I'm glad that RTD's regime is drawing to an end. I think we need a change of direction- not because I hate what he's done (I don't) but because we know what he's got in his locker now and the tropes are becoming over-familiar.
The thing I'm most weary of is the doomsday scenario. I've lost count of the number of times the Doctor has saved the earth from total destruction over the past four years. Now he's confronting not just the end of the world but the end of the Universe. And it's going to involve Daleks. Ho hum.
The bigger the story, the sillier the resolution. An overwhelming threat, all hope lost- and then the day is saved by the power of love or faith or something like that- these final twists are almost always (a) trite and (b) incomprehensible. Last season's finale involved turning the clocks back to cancel out the horrors of a whole year. It was beyond stupid. It wouldn't be so bad if RTD didn't seem to take these episodes so seriously. Last night's warm-up for the latest Armageddon, Turn Left, with its dystopian future of atomic holocaust and concentration camps- was exceptionally grim and po-faced. This, we were told on Dr Who Confidential, is what life would be like in a Doctorless universe. Well- ahem- that's the universe we already live in, dontchaknow?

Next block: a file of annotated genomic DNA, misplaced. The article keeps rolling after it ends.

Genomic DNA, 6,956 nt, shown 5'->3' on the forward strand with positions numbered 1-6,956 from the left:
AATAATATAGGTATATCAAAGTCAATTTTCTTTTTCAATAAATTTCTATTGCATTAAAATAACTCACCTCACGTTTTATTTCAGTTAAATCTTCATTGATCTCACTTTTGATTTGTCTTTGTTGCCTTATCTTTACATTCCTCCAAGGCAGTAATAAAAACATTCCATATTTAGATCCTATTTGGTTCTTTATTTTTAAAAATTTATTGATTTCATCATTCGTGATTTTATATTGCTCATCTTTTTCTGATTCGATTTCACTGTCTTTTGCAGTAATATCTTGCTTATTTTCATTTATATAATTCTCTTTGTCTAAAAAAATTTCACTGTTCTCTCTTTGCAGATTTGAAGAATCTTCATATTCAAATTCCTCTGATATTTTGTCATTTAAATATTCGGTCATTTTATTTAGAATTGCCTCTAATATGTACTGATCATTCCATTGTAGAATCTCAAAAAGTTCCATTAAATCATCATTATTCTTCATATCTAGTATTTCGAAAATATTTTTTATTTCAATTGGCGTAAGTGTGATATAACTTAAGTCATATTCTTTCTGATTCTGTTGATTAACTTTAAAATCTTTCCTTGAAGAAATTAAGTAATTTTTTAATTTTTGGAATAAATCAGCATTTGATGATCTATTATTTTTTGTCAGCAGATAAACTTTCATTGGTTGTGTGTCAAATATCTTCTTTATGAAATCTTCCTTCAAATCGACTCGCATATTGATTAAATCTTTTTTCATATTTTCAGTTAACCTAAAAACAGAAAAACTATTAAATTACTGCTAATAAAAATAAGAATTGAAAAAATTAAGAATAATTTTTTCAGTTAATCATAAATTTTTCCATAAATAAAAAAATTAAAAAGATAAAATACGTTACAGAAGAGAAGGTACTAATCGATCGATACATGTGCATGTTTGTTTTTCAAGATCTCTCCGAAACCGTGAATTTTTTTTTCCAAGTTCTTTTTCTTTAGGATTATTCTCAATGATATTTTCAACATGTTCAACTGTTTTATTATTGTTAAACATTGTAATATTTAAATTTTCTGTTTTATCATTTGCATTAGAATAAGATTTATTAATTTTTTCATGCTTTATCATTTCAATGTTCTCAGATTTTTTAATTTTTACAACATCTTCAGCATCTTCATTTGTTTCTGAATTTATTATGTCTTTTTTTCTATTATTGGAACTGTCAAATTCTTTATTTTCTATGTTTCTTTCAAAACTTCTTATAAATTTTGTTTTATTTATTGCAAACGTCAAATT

Under RTD's leadership the show has developed into a compensation fantasy for the Death of God- with the Doctor as an embarrassingly personal Jesus. He suffers, he dies; he rises again (repeatedly), he saves us, he dispenses judgement; people are always telling us how wonderful he is. The show in its earlier incarnations was never as religiose as this. If David Tennant weren't such a fun performer- and didn't now have such a reliably earth-bound companion in Catherine Tate- the character he plays would be insufferable.
Stephen Moffat is up next. He's always been the best writer in the pack- with a taste, not for apocalypse, but for elegant, intimate spookery. Odds are he'll give us smaller stories and a smaller Doctor. Here's hoping.